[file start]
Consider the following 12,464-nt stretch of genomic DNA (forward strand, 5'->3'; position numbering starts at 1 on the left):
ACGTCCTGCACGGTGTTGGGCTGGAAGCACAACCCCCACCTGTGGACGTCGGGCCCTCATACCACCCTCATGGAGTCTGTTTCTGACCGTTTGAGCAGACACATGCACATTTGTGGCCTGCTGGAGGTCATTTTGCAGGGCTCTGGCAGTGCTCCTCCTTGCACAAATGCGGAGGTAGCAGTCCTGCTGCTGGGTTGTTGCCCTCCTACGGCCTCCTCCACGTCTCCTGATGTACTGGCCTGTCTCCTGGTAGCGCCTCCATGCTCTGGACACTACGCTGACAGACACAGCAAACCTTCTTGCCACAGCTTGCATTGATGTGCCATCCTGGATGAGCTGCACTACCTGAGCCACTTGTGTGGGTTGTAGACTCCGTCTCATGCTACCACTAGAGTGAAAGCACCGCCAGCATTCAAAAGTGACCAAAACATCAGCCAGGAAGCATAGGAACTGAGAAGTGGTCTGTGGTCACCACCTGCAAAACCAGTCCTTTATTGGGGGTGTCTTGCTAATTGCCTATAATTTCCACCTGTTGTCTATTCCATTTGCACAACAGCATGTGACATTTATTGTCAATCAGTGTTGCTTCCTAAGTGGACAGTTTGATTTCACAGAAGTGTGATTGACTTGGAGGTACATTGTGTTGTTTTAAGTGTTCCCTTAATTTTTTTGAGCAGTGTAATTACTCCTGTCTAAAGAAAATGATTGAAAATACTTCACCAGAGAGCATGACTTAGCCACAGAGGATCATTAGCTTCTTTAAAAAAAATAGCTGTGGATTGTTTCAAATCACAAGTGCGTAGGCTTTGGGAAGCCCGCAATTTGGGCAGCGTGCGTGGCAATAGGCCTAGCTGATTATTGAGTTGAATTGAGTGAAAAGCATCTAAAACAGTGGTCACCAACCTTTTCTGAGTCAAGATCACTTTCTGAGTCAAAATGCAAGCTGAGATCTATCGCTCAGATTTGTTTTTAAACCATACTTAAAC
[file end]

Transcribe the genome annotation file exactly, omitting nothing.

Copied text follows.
Consider the following 12,464-nt stretch of genomic DNA (forward strand, 5'->3'; position numbering starts at 1 on the left):
ACGTCCTGCACGGTGTTGGGCTGGAAGCACAACCCCCACCTGTGGACGTCGGGCCCTCATACCACCCTCATGGAGTCTGTTTCTGACCGTTTGAGCAGACACATGCACATTTGTGGCCTGCTGGAGGTCATTTTGCAGGGCTCTGGCAGTGCTCCTCCTTGCACAAATGCGGAGGTAGCAGTCCTGCTGCTGGGTTGTTGCCCTCCTACGGCCTCCTCCACGTCTCCTGATGTACTGGCCTGTCTCCTGGTAGCGCCTCCATGCTCTGGACACTACGCTGACAGACACAGCAAACCTTCTTGCCACAGCTTGCATTGATGTGCCATCCTGGATGAGCTGCACTACCTGAGCCACTTGTGTGGGTTGTAGACTCCGTCTCATGCTACCACTAGAGTGAAAGCACCGCCAGCATTCAAAAGTGACCAAAACATCAGCCAGGAAGCATAGGAACTGAGAAGTGGTCTGTGGTCACCACCTGCAAAACCAGTCCTTTATTGGGGGTGTCTTGCTAATTGCCTATAATTTCCACCTGTTGTCTATTCCATTTGCACAACAGCATGTGACATTTATTGTCAATCAGTGTTGCTTCCTAAGTGGACAGTTTGATTTCACAGAAGTGTGATTGACTTGGAGGTACATTGTGTTGTTTTAAGTGTTCCCTTAATTTTTTTGAGCAGTGTAATTACTCCTGTCTAAAGAAAATGATTGAAAATACTTCACCAGAGAGCATGACTTAGCCACAGAGGATCATTAGCTTCTTTAAAAAAAATAGCTGTGGATTGTTTCAAATCACAAGTGCGTAGGCTTTGGGAAGCCCGCAATTTGGGCAGCGTGCGTGGCAATAGGCCTAGCTGATTATTGAGTTGAATTGAGTGAAAAGCATCTAAAACAGTGGTCACCAACCTTTTCTGAGTCAAGATCACTTTCTGAGTCAAAATGCAAGCTGAGATCTATCGCTCAGATTTGTTTTTAAACCATACTTAAAC